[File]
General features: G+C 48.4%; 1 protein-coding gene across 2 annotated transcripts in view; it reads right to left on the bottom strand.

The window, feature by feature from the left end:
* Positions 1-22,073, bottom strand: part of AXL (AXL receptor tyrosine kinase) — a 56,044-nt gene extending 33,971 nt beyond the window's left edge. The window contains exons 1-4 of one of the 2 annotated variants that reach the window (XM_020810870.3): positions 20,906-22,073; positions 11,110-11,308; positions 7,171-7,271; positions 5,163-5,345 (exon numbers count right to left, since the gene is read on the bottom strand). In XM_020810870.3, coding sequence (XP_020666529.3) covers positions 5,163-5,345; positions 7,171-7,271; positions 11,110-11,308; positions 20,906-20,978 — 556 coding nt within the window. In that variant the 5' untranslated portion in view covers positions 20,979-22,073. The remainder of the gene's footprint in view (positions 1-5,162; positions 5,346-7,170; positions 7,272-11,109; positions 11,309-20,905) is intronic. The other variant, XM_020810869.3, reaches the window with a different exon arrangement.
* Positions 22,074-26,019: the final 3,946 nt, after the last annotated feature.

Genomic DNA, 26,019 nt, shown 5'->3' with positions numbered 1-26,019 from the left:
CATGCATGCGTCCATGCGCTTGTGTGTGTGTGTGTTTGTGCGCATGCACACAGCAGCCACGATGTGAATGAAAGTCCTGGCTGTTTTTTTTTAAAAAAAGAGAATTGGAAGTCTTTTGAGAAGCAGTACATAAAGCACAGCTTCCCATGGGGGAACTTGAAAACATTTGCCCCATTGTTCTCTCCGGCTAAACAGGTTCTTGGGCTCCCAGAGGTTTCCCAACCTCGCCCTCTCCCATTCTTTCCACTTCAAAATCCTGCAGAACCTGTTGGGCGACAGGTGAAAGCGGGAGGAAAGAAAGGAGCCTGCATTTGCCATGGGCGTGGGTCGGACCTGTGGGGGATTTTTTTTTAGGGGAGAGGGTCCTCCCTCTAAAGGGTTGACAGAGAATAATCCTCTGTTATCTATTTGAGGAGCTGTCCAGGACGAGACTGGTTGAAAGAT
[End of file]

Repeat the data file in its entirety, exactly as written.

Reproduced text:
General features: G+C 48.4%; 1 protein-coding gene across 2 annotated transcripts in view; it reads right to left on the bottom strand.

The window, feature by feature from the left end:
* Positions 1-22,073, bottom strand: part of AXL (AXL receptor tyrosine kinase) — a 56,044-nt gene extending 33,971 nt beyond the window's left edge. The window contains exons 1-4 of one of the 2 annotated variants that reach the window (XM_020810870.3): positions 20,906-22,073; positions 11,110-11,308; positions 7,171-7,271; positions 5,163-5,345 (exon numbers count right to left, since the gene is read on the bottom strand). In XM_020810870.3, coding sequence (XP_020666529.3) covers positions 5,163-5,345; positions 7,171-7,271; positions 11,110-11,308; positions 20,906-20,978 — 556 coding nt within the window. In that variant the 5' untranslated portion in view covers positions 20,979-22,073. The remainder of the gene's footprint in view (positions 1-5,162; positions 5,346-7,170; positions 7,272-11,109; positions 11,309-20,905) is intronic. The other variant, XM_020810869.3, reaches the window with a different exon arrangement.
* Positions 22,074-26,019: the final 3,946 nt, after the last annotated feature.

Genomic DNA, 26,019 nt, shown 5'->3' with positions numbered 1-26,019 from the left:
CATGCATGCGTCCATGCGCTTGTGTGTGTGTGTGTTTGTGCGCATGCACACAGCAGCCACGATGTGAATGAAAGTCCTGGCTGTTTTTTTTTAAAAAAAGAGAATTGGAAGTCTTTTGAGAAGCAGTACATAAAGCACAGCTTCCCATGGGGGAACTTGAAAACATTTGCCCCATTGTTCTCTCCGGCTAAACAGGTTCTTGGGCTCCCAGAGGTTTCCCAACCTCGCCCTCTCCCATTCTTTCCACTTCAAAATCCTGCAGAACCTGTTGGGCGACAGGTGAAAGCGGGAGGAAAGAAAGGAGCCTGCATTTGCCATGGGCGTGGGTCGGACCTGTGGGGGATTTTTTTTTAGGGGAGAGGGTCCTCCCTCTAAAGGGTTGACAGAGAATAATCCTCTGTTATCTATTTGAGGAGCTGTCCAGGACGAGACTGGTTGAAAGAT